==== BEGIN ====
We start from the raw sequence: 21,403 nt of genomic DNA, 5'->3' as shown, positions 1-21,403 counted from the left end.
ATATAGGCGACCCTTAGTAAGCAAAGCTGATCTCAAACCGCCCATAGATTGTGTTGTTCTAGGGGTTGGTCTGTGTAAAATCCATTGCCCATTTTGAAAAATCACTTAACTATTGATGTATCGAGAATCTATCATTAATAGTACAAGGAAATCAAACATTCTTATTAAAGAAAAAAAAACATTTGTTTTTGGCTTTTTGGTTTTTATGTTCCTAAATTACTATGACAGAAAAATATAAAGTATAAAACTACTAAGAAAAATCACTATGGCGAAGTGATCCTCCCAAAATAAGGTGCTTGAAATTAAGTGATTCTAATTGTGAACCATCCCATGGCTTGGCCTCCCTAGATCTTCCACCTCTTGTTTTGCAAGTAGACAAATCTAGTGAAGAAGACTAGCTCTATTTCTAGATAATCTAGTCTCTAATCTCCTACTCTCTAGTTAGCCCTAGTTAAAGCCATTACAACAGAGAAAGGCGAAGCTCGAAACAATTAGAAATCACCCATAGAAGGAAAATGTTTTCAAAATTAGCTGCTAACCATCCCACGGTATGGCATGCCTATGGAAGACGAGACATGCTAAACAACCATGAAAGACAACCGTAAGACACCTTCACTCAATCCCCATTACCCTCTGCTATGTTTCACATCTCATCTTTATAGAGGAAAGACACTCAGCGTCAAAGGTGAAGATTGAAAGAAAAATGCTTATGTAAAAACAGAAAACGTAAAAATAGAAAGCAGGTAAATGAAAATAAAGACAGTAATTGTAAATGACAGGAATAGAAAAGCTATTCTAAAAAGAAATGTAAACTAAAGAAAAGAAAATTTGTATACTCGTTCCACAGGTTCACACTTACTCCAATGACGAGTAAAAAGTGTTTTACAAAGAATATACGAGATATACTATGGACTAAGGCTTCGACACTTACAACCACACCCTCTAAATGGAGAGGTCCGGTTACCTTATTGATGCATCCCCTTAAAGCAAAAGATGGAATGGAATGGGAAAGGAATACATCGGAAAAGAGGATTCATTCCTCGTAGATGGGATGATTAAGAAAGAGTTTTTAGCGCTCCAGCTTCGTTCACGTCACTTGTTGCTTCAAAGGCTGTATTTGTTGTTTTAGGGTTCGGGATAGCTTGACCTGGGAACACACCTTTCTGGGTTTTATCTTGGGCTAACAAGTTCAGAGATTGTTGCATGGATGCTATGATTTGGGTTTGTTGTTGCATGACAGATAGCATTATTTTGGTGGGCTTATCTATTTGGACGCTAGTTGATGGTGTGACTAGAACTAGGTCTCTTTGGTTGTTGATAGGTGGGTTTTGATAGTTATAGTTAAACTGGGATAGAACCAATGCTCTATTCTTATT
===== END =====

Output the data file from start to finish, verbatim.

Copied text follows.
We start from the raw sequence: 21,403 nt of genomic DNA, 5'->3' as shown, positions 1-21,403 counted from the left end.
ATATAGGCGACCCTTAGTAAGCAAAGCTGATCTCAAACCGCCCATAGATTGTGTTGTTCTAGGGGTTGGTCTGTGTAAAATCCATTGCCCATTTTGAAAAATCACTTAACTATTGATGTATCGAGAATCTATCATTAATAGTACAAGGAAATCAAACATTCTTATTAAAGAAAAAAAAACATTTGTTTTTGGCTTTTTGGTTTTTATGTTCCTAAATTACTATGACAGAAAAATATAAAGTATAAAACTACTAAGAAAAATCACTATGGCGAAGTGATCCTCCCAAAATAAGGTGCTTGAAATTAAGTGATTCTAATTGTGAACCATCCCATGGCTTGGCCTCCCTAGATCTTCCACCTCTTGTTTTGCAAGTAGACAAATCTAGTGAAGAAGACTAGCTCTATTTCTAGATAATCTAGTCTCTAATCTCCTACTCTCTAGTTAGCCCTAGTTAAAGCCATTACAACAGAGAAAGGCGAAGCTCGAAACAATTAGAAATCACCCATAGAAGGAAAATGTTTTCAAAATTAGCTGCTAACCATCCCACGGTATGGCATGCCTATGGAAGACGAGACATGCTAAACAACCATGAAAGACAACCGTAAGACACCTTCACTCAATCCCCATTACCCTCTGCTATGTTTCACATCTCATCTTTATAGAGGAAAGACACTCAGCGTCAAAGGTGAAGATTGAAAGAAAAATGCTTATGTAAAAACAGAAAACGTAAAAATAGAAAGCAGGTAAATGAAAATAAAGACAGTAATTGTAAATGACAGGAATAGAAAAGCTATTCTAAAAAGAAATGTAAACTAAAGAAAAGAAAATTTGTATACTCGTTCCACAGGTTCACACTTACTCCAATGACGAGTAAAAAGTGTTTTACAAAGAATATACGAGATATACTATGGACTAAGGCTTCGACACTTACAACCACACCCTCTAAATGGAGAGGTCCGGTTACCTTATTGATGCATCCCCTTAAAGCAAAAGATGGAATGGAATGGGAAAGGAATACATCGGAAAAGAGGATTCATTCCTCGTAGATGGGATGATTAAGAAAGAGTTTTTAGCGCTCCAGCTTCGTTCACGTCACTTGTTGCTTCAAAGGCTGTATTTGTTGTTTTAGGGTTCGGGATAGCTTGACCTGGGAACACACCTTTCTGGGTTTTATCTTGGGCTAACAAGTTCAGAGATTGTTGCATGGATGCTATGATTTGGGTTTGTTGTTGCATGACAGATAGCATTATTTTGGTGGGCTTATCTATTTGGACGCTAGTTGATGGTGTGACTAGAACTAGGTCTCTTTGGTTGTTGATAGGTGGGTTTTGATAGTTATAGTTAAACTGGGATAGAACCAATGCTCTATTCTTATT